No such thing as a kid’s pet.

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It’s really healthy to have pets in a household. Not only has recent research shown that children raised with animals have fewer allergies and overall seem to get sick less often but also they have the chance to learn to respect all creatures great and small. To nurture. To be responsible for another life. To have a creature that “listens” and to hold and cuddle or pet when they feel all those feelings that children can have and not express. Animals enrich our lives. There is no mistake about that. They are a vital part of our civilization. On a smaller scale our families.

Many people think of hamsters as throw-away pets. Or just simply children’s pets. Truth is most hamsters don’t awake much at all until after a child’s bedtime. So they make pretty poor children’s pets. They are more fragile. Less interested in being held or played with. Though they are loving in their own unique hamster way one doesn’t seek a hamster as a pet expecting it to be like a dog. My son is rough and tumble. And not to sound contrary but one would think a a pet more suited for him would be  a large dog. That may be true. But really there is no such thing as a children’s pet. Be it a big dog they can wrestle. Nor is it a hamster just because a kid can do very little with it for it to survive therefore it’s “easy” for them.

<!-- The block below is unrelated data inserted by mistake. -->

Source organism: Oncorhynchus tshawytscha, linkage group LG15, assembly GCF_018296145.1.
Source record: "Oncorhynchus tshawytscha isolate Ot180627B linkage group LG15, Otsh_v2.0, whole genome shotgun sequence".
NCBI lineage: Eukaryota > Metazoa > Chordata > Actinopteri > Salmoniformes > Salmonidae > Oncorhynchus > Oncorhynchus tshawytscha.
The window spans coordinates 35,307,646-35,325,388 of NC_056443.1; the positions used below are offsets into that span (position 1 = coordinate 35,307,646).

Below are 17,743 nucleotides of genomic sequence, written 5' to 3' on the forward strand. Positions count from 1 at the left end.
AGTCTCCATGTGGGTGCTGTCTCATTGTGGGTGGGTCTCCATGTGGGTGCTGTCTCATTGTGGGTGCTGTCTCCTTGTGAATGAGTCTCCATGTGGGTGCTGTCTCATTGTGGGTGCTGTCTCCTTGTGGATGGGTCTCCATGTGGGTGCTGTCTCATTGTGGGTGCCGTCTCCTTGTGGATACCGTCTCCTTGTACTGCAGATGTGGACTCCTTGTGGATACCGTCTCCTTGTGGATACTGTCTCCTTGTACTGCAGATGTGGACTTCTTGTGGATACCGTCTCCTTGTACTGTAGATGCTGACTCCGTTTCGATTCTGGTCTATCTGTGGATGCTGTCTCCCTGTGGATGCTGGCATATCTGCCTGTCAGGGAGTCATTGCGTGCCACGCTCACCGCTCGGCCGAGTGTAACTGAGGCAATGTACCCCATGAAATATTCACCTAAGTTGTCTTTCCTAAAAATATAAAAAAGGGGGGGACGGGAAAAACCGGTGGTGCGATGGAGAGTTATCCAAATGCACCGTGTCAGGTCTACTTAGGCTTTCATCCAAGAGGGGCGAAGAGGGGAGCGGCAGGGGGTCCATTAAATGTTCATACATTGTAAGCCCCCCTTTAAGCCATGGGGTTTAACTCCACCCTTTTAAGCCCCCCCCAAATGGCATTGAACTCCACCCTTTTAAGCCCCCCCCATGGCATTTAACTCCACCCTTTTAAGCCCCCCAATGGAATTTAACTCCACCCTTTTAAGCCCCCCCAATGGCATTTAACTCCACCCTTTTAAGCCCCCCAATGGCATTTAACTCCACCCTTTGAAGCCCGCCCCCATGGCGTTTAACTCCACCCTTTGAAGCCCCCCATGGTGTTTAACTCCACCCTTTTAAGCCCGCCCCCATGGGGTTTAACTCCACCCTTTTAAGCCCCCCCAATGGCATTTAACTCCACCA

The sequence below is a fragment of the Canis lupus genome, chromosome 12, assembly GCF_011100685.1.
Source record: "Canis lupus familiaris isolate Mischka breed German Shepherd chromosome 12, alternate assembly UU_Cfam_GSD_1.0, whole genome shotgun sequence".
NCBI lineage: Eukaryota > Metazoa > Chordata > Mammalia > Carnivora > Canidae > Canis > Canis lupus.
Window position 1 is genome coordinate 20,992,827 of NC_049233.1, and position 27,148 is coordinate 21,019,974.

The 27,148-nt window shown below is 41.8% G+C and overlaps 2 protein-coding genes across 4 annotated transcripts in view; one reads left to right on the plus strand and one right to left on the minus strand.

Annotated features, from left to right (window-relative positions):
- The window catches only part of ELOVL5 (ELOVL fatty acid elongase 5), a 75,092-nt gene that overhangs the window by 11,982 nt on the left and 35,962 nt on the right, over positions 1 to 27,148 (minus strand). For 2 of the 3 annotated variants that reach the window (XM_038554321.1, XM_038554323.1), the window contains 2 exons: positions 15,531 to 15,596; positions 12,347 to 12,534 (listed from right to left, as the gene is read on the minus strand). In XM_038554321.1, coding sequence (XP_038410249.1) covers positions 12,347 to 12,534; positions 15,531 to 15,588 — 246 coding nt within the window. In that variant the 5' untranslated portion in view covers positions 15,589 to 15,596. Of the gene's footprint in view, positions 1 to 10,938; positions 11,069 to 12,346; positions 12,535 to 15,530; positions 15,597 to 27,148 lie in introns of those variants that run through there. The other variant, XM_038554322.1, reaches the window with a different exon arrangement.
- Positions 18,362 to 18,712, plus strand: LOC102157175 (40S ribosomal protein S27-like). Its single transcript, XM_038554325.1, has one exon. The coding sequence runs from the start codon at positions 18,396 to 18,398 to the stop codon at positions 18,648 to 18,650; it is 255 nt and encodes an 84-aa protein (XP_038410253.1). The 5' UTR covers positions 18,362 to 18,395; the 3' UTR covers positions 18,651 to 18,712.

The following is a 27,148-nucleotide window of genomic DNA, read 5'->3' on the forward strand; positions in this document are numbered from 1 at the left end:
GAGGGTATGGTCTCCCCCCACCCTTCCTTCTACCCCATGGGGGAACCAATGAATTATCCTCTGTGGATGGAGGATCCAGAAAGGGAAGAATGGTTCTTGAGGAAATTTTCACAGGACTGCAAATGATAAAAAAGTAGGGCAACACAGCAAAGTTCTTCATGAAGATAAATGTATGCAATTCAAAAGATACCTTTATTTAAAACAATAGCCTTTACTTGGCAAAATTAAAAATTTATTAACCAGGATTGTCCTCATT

So, despite a hamster being in my opinion – like any other animal – being an adult’s responsibility first and foremost… And a hamster being more like an insomniac adults’ pet at that – I still thought that for a 2-year-old and now 3-year-old – a hamster would still serve a great purpose for my son’s upbringing as well bring me hours and days and hopefully a few years joy. With proper supervision I felt that a hamster would be appropriate for a “family pet”. I was delighted with how gentle my wild son becomes with hamsters. How eager he is to hold them and how delicate he does it. How delighted he is with them. Yes, he’s 3 and he of course has no responsibilities over them. Clearly, they are more my pets. But what is key here is that my son is watching me. More than you would think. And he’s absorbing the respect and care and love I put into the rodents.

As he gets older he’ll probably ask for pets of his own. I’ve planted a seed. Despite his age – while he’s still a child any pet I agree on will be first and foremost MY responsibility while teaching him responsibility as well. I’ll be expecting him to first take care of things while keeping a close eye on the follow through.

I think children who grow up learning to respect and be gentle and love animals are growing up to be good-hearted adults. And be that animal a dog or cat or horse or hamster – they all deserve that respect. They are all God’s living creatures – great or small – a child’s pet is really an adults pet. Or should be. And that means that all pets are to have spacious, clean, stress free environments, healthy foods, veterinarian care and love. It’s not “Just” a hamster anymore than it’s “Just” a dog.

We strive as parents to do the best by our children by the lessons we not just teach them but model for them. These little hamsters and gerbils are a big part of that.

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